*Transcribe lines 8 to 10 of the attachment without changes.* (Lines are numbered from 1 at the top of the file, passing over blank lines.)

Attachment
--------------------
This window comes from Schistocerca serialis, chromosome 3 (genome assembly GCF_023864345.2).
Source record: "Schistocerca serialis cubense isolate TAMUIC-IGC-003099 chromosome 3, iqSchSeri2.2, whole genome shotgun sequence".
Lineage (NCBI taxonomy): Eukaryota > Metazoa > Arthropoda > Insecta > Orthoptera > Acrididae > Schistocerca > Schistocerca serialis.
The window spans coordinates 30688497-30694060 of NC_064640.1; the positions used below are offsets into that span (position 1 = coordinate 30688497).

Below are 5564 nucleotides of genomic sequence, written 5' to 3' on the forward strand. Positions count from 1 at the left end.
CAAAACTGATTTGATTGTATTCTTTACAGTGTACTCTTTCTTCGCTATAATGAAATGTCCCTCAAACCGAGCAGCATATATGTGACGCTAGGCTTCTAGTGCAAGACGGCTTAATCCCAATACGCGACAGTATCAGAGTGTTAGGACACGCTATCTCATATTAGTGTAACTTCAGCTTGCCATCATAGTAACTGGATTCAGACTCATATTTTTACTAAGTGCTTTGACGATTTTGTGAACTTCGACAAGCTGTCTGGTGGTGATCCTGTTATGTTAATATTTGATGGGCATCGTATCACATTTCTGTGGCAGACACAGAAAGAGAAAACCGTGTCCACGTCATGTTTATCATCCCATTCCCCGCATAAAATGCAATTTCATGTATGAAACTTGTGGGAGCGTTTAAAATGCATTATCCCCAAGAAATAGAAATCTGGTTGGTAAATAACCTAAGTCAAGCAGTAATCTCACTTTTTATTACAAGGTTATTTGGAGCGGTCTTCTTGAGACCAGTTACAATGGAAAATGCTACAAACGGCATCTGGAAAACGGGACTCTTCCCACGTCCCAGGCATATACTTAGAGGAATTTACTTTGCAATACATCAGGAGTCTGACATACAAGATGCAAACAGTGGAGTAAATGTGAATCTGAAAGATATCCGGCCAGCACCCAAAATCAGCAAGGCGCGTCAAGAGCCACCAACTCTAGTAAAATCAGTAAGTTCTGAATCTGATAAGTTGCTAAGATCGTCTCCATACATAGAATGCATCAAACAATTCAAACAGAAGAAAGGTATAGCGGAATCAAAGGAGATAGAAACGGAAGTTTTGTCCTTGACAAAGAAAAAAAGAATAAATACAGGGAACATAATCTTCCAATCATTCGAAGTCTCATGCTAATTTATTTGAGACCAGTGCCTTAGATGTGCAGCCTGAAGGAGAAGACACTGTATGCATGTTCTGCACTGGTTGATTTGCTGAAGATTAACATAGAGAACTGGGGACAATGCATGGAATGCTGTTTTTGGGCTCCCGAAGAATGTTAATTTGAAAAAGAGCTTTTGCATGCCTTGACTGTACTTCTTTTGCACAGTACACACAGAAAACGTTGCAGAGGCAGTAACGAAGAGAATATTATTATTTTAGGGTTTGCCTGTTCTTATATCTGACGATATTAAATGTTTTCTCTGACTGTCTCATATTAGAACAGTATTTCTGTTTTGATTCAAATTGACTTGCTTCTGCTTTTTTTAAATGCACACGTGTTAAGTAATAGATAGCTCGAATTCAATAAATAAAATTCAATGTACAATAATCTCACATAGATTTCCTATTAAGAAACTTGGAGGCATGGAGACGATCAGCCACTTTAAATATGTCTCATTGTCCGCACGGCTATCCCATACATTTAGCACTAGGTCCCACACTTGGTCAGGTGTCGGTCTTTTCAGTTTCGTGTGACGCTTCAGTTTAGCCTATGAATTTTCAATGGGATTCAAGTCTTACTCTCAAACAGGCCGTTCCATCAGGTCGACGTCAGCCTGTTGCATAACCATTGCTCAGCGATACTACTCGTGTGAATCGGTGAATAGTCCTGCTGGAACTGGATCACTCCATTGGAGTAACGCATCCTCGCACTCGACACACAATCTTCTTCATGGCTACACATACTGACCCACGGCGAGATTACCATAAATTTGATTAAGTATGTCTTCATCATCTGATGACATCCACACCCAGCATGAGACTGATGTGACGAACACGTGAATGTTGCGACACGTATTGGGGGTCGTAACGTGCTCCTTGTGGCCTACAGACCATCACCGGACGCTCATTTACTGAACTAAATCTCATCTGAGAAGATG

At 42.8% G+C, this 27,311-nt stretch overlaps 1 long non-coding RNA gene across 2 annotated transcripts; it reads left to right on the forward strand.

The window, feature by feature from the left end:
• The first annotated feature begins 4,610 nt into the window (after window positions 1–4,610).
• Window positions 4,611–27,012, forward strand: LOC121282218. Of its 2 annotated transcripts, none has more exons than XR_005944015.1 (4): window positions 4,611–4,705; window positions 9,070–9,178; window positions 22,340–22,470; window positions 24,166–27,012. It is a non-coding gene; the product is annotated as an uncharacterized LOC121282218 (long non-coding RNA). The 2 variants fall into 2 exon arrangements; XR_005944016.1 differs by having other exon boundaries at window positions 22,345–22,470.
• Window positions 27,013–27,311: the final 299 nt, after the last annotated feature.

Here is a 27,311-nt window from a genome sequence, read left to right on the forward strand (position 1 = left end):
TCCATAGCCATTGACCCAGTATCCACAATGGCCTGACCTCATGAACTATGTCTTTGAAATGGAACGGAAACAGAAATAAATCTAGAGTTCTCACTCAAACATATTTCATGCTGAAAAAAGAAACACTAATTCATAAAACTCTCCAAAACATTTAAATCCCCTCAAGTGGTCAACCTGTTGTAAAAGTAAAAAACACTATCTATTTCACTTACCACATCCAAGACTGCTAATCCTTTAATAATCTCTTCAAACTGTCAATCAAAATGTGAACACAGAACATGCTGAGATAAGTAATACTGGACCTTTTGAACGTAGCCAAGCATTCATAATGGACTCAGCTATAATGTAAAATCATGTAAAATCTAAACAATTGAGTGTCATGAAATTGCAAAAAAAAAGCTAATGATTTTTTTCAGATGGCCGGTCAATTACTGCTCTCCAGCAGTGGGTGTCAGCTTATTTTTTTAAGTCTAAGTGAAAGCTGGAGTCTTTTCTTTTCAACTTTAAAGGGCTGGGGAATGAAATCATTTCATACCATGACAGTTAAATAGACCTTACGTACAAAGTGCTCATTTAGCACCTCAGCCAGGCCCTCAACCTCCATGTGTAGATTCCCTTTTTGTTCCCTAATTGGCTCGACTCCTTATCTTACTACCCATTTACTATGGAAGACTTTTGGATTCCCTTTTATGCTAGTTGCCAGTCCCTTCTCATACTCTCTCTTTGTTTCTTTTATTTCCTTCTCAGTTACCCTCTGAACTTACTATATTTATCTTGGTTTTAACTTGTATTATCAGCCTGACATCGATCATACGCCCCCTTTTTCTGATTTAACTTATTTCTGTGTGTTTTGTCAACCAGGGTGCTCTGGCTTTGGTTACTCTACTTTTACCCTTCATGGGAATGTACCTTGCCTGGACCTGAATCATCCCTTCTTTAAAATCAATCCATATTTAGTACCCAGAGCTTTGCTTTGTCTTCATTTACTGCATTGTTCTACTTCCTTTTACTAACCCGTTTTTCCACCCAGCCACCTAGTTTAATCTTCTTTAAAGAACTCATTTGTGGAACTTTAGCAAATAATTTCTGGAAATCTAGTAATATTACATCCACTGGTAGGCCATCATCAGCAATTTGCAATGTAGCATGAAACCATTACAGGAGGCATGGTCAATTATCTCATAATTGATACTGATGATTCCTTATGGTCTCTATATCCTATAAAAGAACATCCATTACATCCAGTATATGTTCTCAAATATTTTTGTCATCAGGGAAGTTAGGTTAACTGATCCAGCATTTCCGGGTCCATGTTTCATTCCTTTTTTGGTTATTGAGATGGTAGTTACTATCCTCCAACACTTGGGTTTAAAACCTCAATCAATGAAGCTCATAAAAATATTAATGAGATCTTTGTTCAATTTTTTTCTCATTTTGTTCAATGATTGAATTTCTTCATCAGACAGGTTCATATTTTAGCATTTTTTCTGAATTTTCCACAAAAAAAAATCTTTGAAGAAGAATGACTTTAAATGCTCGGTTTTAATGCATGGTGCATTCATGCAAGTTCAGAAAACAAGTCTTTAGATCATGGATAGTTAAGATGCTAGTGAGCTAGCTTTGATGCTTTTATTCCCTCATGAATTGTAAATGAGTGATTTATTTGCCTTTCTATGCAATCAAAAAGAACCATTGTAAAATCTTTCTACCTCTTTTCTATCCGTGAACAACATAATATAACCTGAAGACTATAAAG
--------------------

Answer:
The window, feature by feature from the left end:
• The first annotated feature begins 4,610 nt into the window (after window positions 1–4,610).
• Window positions 4,611–27,012, forward strand: LOC121282218. Of its 2 annotated transcripts, none has more exons than XR_005944015.1 (4): window positions 4,611–4,705; window positions 9,070–9,178; window positions 22,340–22,470; window positions 24,166–27,012. It is a non-coding gene; the product is annotated as an uncharacterized LOC121282218 (long non-coding RNA). The 2 variants fall into 2 exon arrangements; XR_005944016.1 differs by having other exon boundaries at window positions 22,345–22,470.